As a student pursuing a bachelor’s degree in mechanical engineering, you have the opportunity to study at NCAM, a research and production center run in partnership by UNO, the UNO Research and Technology Foundation, Louisiana State University, the state of Louisiana, and NASA. Here, you will participate in hands-on research projects that apply advanced manufacturing technologies to lightweight materials for use in aerospace. You’ll even have the chance to use the same state-of-the-art friction stir welding equipment that’s used in NASA’s space program.
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Energy Conversion and Conservation Center (ECCC
The ECCC conducts research on local, national, and international projects to solve technical problems associated with power generation, energy conservation, and efficiency. Located on the lakefront of Lake Pontchartrain, the ECCC has three labs conducting energy-related research: the aerothermal laboratory, the energy conversion laboratory, and the energy conservation laboratory.
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American Society of Mechanical Engineers (ASME)
ASME membership is open to any student in pre-engineering or the Dr. Robert A. Savoie College of Engineering, including those pursuing their Bachelor of Science in mechanical engineering. Consisting of both students and engineering professionals, ASME offers continuing education, training and professional development, and many outreach efforts to strengthen the global community of mechanical engineers.
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American Association of Drilling Engineers (AADE)
As a member of AADE, students will gain access to a network of drilling engineers and professionals across the country. Monthly AADE meetings generally include presentations by knowledgeable industry leaders. AADE members can also attend forums and technical conferences, connecting them to the latest news and technology in the industry.
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National Association of Corrosion Engineers (NACE)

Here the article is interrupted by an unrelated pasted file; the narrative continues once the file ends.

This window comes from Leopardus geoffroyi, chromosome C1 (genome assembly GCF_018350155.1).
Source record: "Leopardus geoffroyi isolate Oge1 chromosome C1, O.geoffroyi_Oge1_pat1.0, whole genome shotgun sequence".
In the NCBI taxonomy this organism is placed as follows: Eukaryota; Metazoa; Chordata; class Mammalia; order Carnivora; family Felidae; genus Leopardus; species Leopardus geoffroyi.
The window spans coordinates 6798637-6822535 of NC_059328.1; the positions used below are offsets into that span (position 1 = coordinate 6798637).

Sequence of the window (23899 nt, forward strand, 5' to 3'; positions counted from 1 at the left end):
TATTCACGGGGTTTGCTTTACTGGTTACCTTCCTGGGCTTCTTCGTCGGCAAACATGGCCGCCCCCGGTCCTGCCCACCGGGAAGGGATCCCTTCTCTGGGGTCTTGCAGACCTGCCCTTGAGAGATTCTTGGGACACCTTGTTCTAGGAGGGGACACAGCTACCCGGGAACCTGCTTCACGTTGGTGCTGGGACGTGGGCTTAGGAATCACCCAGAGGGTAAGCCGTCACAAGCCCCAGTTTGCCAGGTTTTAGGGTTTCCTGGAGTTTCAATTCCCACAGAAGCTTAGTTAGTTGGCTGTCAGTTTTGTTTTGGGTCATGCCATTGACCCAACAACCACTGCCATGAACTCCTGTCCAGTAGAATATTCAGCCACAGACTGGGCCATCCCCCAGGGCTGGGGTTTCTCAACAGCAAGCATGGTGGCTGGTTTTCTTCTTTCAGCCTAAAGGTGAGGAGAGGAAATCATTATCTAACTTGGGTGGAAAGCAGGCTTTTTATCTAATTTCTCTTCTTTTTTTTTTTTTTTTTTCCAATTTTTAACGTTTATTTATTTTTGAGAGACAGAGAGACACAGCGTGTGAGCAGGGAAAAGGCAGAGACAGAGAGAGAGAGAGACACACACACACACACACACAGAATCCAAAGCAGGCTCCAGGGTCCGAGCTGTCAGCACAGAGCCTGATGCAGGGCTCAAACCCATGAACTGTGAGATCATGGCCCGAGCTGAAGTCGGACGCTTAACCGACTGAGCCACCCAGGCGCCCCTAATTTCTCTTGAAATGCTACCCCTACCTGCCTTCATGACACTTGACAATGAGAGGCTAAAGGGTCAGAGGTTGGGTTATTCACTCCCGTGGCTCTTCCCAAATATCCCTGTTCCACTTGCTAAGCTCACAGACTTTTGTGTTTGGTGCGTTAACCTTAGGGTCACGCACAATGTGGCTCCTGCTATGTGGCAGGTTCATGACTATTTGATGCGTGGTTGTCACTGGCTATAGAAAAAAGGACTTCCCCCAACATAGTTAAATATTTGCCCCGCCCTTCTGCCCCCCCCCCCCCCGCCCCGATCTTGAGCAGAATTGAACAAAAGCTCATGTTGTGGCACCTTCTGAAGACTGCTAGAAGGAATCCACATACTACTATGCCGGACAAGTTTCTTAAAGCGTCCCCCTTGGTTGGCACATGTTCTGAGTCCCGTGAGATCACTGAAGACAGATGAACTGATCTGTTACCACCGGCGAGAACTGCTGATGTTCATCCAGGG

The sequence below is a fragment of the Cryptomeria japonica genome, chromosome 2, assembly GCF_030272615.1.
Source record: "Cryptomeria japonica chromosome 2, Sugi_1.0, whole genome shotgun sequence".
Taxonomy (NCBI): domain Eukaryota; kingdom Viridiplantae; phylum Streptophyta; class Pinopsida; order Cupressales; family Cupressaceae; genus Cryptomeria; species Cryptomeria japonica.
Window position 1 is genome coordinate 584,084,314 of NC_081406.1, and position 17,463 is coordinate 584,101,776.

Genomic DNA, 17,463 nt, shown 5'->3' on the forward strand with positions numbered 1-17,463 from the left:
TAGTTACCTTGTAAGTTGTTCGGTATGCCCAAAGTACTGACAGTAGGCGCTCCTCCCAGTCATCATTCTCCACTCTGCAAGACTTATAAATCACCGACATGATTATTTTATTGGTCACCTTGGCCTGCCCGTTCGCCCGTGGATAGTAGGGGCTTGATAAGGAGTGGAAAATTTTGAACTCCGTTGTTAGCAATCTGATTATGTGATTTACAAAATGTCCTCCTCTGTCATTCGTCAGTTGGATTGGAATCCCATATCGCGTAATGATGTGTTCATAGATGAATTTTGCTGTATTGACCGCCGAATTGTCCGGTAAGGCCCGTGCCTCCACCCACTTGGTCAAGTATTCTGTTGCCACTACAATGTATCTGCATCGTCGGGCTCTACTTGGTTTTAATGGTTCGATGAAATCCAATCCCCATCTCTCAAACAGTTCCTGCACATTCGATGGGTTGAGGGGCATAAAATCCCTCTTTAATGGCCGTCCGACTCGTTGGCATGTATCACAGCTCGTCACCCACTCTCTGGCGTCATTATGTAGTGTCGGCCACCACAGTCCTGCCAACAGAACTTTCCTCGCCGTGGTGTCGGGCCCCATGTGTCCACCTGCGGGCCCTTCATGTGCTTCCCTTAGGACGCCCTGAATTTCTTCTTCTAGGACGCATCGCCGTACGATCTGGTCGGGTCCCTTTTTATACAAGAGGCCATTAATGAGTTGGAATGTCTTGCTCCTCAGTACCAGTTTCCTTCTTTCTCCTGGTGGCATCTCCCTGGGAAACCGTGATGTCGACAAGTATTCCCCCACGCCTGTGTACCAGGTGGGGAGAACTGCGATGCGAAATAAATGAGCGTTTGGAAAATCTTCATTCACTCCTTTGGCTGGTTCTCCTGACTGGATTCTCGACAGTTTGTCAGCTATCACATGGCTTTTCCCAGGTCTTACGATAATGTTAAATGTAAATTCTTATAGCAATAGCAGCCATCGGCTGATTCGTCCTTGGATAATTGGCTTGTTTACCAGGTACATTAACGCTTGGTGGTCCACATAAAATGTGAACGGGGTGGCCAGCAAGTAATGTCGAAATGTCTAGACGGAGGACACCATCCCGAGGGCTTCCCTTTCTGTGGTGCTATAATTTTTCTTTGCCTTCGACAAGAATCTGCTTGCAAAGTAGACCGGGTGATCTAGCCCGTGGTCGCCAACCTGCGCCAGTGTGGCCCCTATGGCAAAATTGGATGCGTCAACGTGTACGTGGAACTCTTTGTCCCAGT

With 37,000 members in 140+ countries, NACE is the premier organization for professionals involved with corrosion control solutions. The organization offers technical training and certification programs as well as conferences, reports and publications, government relations activities, and countless networking opportunities.
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Pi Tau Sigma
This national honor society was established to recognize mechanical engineering students of exceptional scholarship and character. Members in Pi Tau Sigma collaborate with members of other UNO engineering honor societies in a number of community service events, including Habitat for Humanity, Beach Sweep, tutoring, blood drives, and lectures on engineering topics.
Society of Women Engineers (SWE)
For more than six decades, SWE has offered support, outreach, and education for women engineers, helping empower women to reach their full potential as engineers and as leaders. With more than 40,000 members across the globe, SWE is the world’s largest advocate for women in engineering and technology.
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The Bachelor of Science in mechanical engineering follows the UNO Dr. Robert A. Savoie College of Engineering guidelines for enrollment. Before you can register for an engineering course above the 3000 level, you’ll need to qualify for or have credit in a college-level calculus course along with a cumulative GPA of 2.25 or higher in courses related to physics, chemistry, engineering, and mathematics.
Requirements for transfer students are comparable, but they vary depending on the number of transferable hours a student has when entering. You can find a full breakdown of admission requirements based on transferable hours here.
The degree requirements for mechanical engineering gives an overall view of courses required to complete the degree program.
New or potential mechanical engineering undergraduate students should review the Dr. Robert A. Savoie College of Engineering's information for engineering freshmen, which includes an important link to the University catalog. The admission process to our bachelor's program is managed by the UNO Office of Admissions.
Enrollment and Graduation Data
The following table summarizes enrollment and graduation data for the BSc Mechanical Engineering program for the past 4 years. More detailed numbers can be obtained from UNO's Institutional Research and Data Management (IRDM) website.
|Academic Year||Fall Enrollment||# of B.Sc. Degrees Awarded|